The Council of Mortgage Lenders has increased its gross mortgage lending forecast for 2011 from £135bn to £140bn.
It is also predicting gross mortgage lending of £150bn in 2012.
The trade body has also increased its net lending forecast for 2011 up from £6bn to £9bn.
It says it seems probable that the base rate will remain unchanged at its current level of 0.5% for most of 2011, before a modest progressive tightening that continues through 2012.
It also believes lenders have made good early progress in repaying the funding advanced through official support schemes and large-scale refinancing of wholesale funding and the availability of credit to support mortgage lending remains constrained, but has eased a little.
Remortgaging activity has revived in recent months, and demand may build over the next 18 months. It says overall, the outlook is for activity in the housing and mortgage markets to remain stable.
In its News & Views, today, it says: “Housing transactions have, of course, fallen sharply since the credit crunch, averaging less than 900,000 annually over the past three years. Cash-financed sales have been more resilient over this period, however, and have therefore increased as a proportion to about a third of property sales.
“Assuming that this continues to be the case, overall activity is likely to be at broadly similar levels this year and next. We expect the number of transactions to dip to 840,000 this year, before climbing modestly in 2012. Our forecast is consistent with mortgage-financed sales returning to about 50,000 per month in 2012.”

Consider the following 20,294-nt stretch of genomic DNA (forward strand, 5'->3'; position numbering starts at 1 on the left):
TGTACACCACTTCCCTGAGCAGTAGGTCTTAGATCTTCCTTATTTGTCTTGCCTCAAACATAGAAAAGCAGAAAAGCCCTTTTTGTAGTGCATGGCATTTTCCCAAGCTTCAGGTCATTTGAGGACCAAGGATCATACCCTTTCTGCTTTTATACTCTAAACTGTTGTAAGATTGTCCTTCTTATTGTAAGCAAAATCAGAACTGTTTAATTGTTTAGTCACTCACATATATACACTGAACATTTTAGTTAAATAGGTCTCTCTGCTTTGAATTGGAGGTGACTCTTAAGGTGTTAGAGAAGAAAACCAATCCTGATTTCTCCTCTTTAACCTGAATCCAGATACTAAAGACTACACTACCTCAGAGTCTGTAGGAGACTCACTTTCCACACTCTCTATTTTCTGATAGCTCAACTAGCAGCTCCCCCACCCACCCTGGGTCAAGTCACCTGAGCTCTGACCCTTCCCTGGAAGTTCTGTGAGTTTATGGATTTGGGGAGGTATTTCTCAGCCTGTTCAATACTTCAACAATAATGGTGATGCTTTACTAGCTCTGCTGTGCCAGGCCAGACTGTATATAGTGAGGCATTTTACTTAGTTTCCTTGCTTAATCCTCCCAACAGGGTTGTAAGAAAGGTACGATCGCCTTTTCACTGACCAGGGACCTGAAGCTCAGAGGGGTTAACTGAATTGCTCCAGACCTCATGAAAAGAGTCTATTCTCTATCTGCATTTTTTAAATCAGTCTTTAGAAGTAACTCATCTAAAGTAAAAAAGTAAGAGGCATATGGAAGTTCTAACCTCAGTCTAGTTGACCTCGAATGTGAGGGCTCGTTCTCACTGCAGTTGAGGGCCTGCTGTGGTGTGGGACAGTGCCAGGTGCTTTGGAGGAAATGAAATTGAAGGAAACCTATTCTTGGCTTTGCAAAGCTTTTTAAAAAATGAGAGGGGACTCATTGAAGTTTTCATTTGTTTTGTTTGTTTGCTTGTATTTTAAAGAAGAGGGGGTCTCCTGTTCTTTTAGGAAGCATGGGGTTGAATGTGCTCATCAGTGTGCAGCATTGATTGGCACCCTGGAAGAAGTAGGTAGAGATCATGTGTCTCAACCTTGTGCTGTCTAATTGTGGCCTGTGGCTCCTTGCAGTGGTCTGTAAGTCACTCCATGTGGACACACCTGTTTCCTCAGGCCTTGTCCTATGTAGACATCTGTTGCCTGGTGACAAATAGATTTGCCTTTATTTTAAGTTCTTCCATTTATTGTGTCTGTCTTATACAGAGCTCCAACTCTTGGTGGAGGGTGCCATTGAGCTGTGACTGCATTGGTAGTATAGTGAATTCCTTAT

It has not however increased its forecast for repossessions in 2011, which it estimates will be 40,000. It does however predict this will rise to 45,000 in 2012.
It says: “Lenders will continue to work with borrowers, debt advisers and the government to manage arrears but, in a less positive economic environment, there will inevitably be cases where it is not possible to recover the situation, and where possession remains the only realistic option. The FSA has recently expressed concerns that “excessive” forbearance may be storing up future problems, and lenders will also need to be mindful of this going forwards.
“Interest rate developments will affect the ability and speed with which borrowers are able to restore their finances and also the flow of arrears cases through to possession. Although we do not envisage a further deterioration in the overall magnitude of arrears next year, possessions may continue to nudge upwards in response to higher interest rates and stick at higher levels beyond the forecast period.”